WordReference Random House Learner's Dictionary of American English © 2017
flux /flʌks/USA pronunciation   n. 
  1. a flowing or flow:[countable]a flux of traffic.
  2. continuous change or movement:[uncountable]Our plans are in a state of flux.
See -flu-.
WordReference Random House Unabridged Dictionary of American English © 2017
flux  (fluks),USA pronunciation n. 
  1. a flowing or flow.
  2. the flowing in of the tide.
  3. continuous change, passage, or movement:His political views are in a state of flux.
  4. Physics
    • the rate of flow of fluid, particles, or energy.
    • a quantity expressing the strength of a field of force in a given area.
  5. Chemistry, Metallurgy
    • a substance used to refine metals by combining with impurities to form a molten mixture that can be readily removed.
    • a substance used to remove oxides from and prevent further oxidation of fused metal, as in soldering or hot-dip coating.
    • (in the refining of scrap or other metal) a salt or mixture of salts that combines with nonmetallic impurities, causing them to float or coagulate.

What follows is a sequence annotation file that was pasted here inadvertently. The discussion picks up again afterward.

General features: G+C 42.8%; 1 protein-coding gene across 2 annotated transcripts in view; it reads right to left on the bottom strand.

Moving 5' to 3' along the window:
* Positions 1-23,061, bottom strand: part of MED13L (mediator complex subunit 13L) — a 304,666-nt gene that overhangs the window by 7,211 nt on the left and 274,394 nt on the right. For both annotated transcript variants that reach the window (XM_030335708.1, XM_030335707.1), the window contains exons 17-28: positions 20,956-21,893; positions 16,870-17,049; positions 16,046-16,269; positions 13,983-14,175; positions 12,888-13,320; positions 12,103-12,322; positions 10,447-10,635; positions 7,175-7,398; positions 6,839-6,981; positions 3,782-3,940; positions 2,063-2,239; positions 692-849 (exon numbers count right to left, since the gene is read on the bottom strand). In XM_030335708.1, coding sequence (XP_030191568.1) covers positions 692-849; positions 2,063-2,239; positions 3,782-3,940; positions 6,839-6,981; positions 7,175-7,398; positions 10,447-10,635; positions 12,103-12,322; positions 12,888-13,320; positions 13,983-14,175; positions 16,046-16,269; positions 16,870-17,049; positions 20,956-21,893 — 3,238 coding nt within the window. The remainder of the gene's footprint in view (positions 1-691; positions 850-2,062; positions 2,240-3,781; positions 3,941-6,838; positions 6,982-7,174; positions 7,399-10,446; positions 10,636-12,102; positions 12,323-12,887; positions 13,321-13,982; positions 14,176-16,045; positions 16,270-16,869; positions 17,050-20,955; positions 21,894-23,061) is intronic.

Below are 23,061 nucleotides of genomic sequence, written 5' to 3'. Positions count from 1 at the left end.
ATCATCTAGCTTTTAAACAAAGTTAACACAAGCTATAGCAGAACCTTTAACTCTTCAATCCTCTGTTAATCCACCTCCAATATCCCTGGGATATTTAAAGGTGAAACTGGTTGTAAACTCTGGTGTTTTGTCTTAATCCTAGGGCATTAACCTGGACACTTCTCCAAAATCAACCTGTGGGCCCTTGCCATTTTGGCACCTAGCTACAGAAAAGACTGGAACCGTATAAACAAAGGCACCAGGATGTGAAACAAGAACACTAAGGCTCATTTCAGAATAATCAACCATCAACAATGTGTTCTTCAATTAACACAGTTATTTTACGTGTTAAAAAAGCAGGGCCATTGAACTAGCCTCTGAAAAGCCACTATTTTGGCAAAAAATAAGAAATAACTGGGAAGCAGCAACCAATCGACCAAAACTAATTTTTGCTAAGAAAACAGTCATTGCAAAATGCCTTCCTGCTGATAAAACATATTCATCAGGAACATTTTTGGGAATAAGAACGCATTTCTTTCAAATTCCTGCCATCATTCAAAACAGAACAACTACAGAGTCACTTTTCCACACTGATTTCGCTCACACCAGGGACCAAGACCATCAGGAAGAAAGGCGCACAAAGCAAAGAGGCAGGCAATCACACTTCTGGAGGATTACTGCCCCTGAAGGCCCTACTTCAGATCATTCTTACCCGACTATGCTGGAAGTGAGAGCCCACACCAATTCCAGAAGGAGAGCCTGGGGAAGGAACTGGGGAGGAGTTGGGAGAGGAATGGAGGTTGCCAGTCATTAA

6. fusion.

  1. to melt;
    make fluid.
  2. to fuse by the use of flux.
  3. [Obs.]to purge.

  1. to flow.
  • Latin fluxus a flowing, equivalent. to fluc-, variant stem of fluere to flow + -tus suffix of verb, verbal action, with ct x
  • Middle English 1350–1400
    • 1.See corresponding entry in Unabridged course, current, flood, stream.

Collins Concise English Dictionary © HarperCollins Publishers::

flux /flʌks/ n
  1. a flow or discharge
  2. continuous change; instability
  3. a substance, such as borax or salt, that gives a low melting-point mixture with a metal oxide. It is used for cleaning metal surfaces during soldering, etc, and for protecting the surfaces of liquid metals
  4. a chemical used to increase the fluidity of refining slags in order to promote the rate of chemical reaction
  5. the rate of flow of particles, energy, or a fluid, through a specified area, such as that of neutrons (neutron flux) or of light energy (luminous flux)
  6. the strength of a field in a given area expressed as the product of the area and the component of the field strength at right angles to the area: magnetic flux, electric flux
  7. an excessive discharge of fluid from the body, such as watery faeces in diarrhoea
  1. to make or become fluid
  2. (transitive) to apply flux to (a metal, soldered joint, etc)
Etymology: 14th Century: from Latin fluxus a flow, from fluere to flow

'flux' also found in these entries:

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